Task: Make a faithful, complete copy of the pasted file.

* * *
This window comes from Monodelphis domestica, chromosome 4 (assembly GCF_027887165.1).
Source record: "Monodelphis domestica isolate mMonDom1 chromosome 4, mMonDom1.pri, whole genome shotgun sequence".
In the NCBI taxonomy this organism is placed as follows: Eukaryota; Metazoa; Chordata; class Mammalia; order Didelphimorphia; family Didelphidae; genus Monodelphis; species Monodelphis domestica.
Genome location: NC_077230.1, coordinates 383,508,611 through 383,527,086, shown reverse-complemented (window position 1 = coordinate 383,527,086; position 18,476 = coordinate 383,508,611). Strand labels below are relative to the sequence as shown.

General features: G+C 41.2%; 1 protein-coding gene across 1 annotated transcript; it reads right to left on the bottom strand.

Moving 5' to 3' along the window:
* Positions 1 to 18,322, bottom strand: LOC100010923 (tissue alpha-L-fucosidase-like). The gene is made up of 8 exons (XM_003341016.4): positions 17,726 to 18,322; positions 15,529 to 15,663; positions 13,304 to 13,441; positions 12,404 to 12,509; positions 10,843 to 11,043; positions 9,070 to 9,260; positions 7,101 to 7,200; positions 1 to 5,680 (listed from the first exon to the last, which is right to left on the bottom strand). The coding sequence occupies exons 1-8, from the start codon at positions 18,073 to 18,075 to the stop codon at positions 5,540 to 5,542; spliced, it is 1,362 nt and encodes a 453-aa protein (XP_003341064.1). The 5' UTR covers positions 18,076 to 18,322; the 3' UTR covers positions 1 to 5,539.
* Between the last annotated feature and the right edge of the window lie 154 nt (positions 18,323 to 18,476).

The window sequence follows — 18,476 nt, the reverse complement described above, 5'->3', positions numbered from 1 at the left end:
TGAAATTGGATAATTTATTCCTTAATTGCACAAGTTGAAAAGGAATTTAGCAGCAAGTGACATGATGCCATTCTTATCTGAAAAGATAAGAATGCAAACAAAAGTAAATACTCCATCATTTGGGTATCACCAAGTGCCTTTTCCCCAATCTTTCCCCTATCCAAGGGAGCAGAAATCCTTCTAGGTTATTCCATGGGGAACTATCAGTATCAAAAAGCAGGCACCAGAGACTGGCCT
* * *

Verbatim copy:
This window comes from Monodelphis domestica, chromosome 4 (assembly GCF_027887165.1).
Source record: "Monodelphis domestica isolate mMonDom1 chromosome 4, mMonDom1.pri, whole genome shotgun sequence".
In the NCBI taxonomy this organism is placed as follows: Eukaryota; Metazoa; Chordata; class Mammalia; order Didelphimorphia; family Didelphidae; genus Monodelphis; species Monodelphis domestica.
Genome location: NC_077230.1, coordinates 383,508,611 through 383,527,086, shown reverse-complemented (window position 1 = coordinate 383,527,086; position 18,476 = coordinate 383,508,611). Strand labels below are relative to the sequence as shown.

General features: G+C 41.2%; 1 protein-coding gene across 1 annotated transcript; it reads right to left on the bottom strand.

Moving 5' to 3' along the window:
* Positions 1 to 18,322, bottom strand: LOC100010923 (tissue alpha-L-fucosidase-like). The gene is made up of 8 exons (XM_003341016.4): positions 17,726 to 18,322; positions 15,529 to 15,663; positions 13,304 to 13,441; positions 12,404 to 12,509; positions 10,843 to 11,043; positions 9,070 to 9,260; positions 7,101 to 7,200; positions 1 to 5,680 (listed from the first exon to the last, which is right to left on the bottom strand). The coding sequence occupies exons 1-8, from the start codon at positions 18,073 to 18,075 to the stop codon at positions 5,540 to 5,542; spliced, it is 1,362 nt and encodes a 453-aa protein (XP_003341064.1). The 5' UTR covers positions 18,076 to 18,322; the 3' UTR covers positions 1 to 5,539.
* Between the last annotated feature and the right edge of the window lie 154 nt (positions 18,323 to 18,476).

The window sequence follows — 18,476 nt, the reverse complement described above, 5'->3', positions numbered from 1 at the left end:
TGAAATTGGATAATTTATTCCTTAATTGCACAAGTTGAAAAGGAATTTAGCAGCAAGTGACATGATGCCATTCTTATCTGAAAAGATAAGAATGCAAACAAAAGTAAATACTCCATCATTTGGGTATCACCAAGTGCCTTTTCCCCAATCTTTCCCCTATCCAAGGGAGCAGAAATCCTTCTAGGTTATTCCATGGGGAACTATCAGTATCAAAAAGCAGGCACCAGAGACTGGCCT